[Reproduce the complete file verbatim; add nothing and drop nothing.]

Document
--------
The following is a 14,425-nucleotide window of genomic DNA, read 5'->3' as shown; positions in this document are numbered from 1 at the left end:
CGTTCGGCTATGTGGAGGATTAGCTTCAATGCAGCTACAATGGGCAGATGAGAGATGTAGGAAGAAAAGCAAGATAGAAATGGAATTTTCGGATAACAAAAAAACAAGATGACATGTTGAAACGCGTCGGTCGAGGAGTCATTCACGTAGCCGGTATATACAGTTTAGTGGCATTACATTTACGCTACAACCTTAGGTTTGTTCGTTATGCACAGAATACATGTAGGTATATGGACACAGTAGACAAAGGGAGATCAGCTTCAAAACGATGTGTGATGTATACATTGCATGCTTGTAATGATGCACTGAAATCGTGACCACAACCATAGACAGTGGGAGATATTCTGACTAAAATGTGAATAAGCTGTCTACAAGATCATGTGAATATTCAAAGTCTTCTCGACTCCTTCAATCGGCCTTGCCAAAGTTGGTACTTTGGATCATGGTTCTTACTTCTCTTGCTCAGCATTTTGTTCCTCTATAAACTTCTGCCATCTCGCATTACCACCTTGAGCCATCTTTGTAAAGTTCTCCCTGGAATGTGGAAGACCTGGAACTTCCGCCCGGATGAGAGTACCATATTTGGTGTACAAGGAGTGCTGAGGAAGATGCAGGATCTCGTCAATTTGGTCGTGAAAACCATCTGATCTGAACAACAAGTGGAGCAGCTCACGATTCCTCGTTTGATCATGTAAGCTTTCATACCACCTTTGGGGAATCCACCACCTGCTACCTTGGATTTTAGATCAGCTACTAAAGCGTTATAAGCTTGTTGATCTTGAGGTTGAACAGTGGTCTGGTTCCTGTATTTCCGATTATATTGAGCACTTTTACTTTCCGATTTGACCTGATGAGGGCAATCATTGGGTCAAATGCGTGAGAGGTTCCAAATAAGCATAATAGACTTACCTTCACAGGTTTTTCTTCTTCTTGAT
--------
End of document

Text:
The following is a 14,425-nucleotide window of genomic DNA, read 5'->3' as shown; positions in this document are numbered from 1 at the left end:
CGTTCGGCTATGTGGAGGATTAGCTTCAATGCAGCTACAATGGGCAGATGAGAGATGTAGGAAGAAAAGCAAGATAGAAATGGAATTTTCGGATAACAAAAAAACAAGATGACATGTTGAAACGCGTCGGTCGAGGAGTCATTCACGTAGCCGGTATATACAGTTTAGTGGCATTACATTTACGCTACAACCTTAGGTTTGTTCGTTATGCACAGAATACATGTAGGTATATGGACACAGTAGACAAAGGGAGATCAGCTTCAAAACGATGTGTGATGTATACATTGCATGCTTGTAATGATGCACTGAAATCGTGACCACAACCATAGACAGTGGGAGATATTCTGACTAAAATGTGAATAAGCTGTCTACAAGATCATGTGAATATTCAAAGTCTTCTCGACTCCTTCAATCGGCCTTGCCAAAGTTGGTACTTTGGATCATGGTTCTTACTTCTCTTGCTCAGCATTTTGTTCCTCTATAAACTTCTGCCATCTCGCATTACCACCTTGAGCCATCTTTGTAAAGTTCTCCCTGGAATGTGGAAGACCTGGAACTTCCGCCCGGATGAGAGTACCATATTTGGTGTACAAGGAGTGCTGAGGAAGATGCAGGATCTCGTCAATTTGGTCGTGAAAACCATCTGATCTGAACAACAAGTGGAGCAGCTCACGATTCCTCGTTTGATCATGTAAGCTTTCATACCACCTTTGGGGAATCCACCACCTGCTACCTTGGATTTTAGATCAGCTACTAAAGCGTTATAAGCTTGTTGATCTTGAGGTTGAACAGTGGTCTGGTTCCTGTATTTCCGATTATATTGAGCACTTTTACTTTCCGATTTGACCTGATGAGGGCAATCATTGGGTCAAATGCGTGAGAGGTTCCAAATAAGCATAATAGACTTACCTTCACAGGTTTTTCTTCTTCTTGAT